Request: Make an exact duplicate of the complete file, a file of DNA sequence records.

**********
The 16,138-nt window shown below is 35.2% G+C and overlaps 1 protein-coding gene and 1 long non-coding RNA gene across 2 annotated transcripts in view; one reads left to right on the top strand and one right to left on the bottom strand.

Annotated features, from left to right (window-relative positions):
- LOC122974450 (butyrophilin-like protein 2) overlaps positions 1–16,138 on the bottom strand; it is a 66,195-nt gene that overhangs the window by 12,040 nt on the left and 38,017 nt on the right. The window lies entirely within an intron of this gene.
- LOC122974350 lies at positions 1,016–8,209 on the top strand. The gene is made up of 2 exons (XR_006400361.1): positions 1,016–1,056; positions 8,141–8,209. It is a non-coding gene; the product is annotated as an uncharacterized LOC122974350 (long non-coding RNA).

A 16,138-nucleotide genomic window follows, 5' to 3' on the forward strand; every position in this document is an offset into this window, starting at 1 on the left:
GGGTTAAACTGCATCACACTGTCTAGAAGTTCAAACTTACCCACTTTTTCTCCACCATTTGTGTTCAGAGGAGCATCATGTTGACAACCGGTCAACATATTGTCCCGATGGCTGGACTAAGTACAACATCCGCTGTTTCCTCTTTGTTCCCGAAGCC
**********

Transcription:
The 16,138-nt window shown below is 35.2% G+C and overlaps 1 protein-coding gene and 1 long non-coding RNA gene across 2 annotated transcripts in view; one reads left to right on the top strand and one right to left on the bottom strand.

Annotated features, from left to right (window-relative positions):
- LOC122974450 (butyrophilin-like protein 2) overlaps positions 1–16,138 on the bottom strand; it is a 66,195-nt gene that overhangs the window by 12,040 nt on the left and 38,017 nt on the right. The window lies entirely within an intron of this gene.
- LOC122974350 lies at positions 1,016–8,209 on the top strand. The gene is made up of 2 exons (XR_006400361.1): positions 1,016–1,056; positions 8,141–8,209. It is a non-coding gene; the product is annotated as an uncharacterized LOC122974350 (long non-coding RNA).

A 16,138-nucleotide genomic window follows, 5' to 3' on the forward strand; every position in this document is an offset into this window, starting at 1 on the left:
GGGTTAAACTGCATCACACTGTCTAGAAGTTCAAACTTACCCACTTTTTCTCCACCATTTGTGTTCAGAGGAGCATCATGTTGACAACCGGTCAACATATTGTCCCGATGGCTGGACTAAGTACAACATCCGCTGTTTCCTCTTTGTTCCCGAAGCC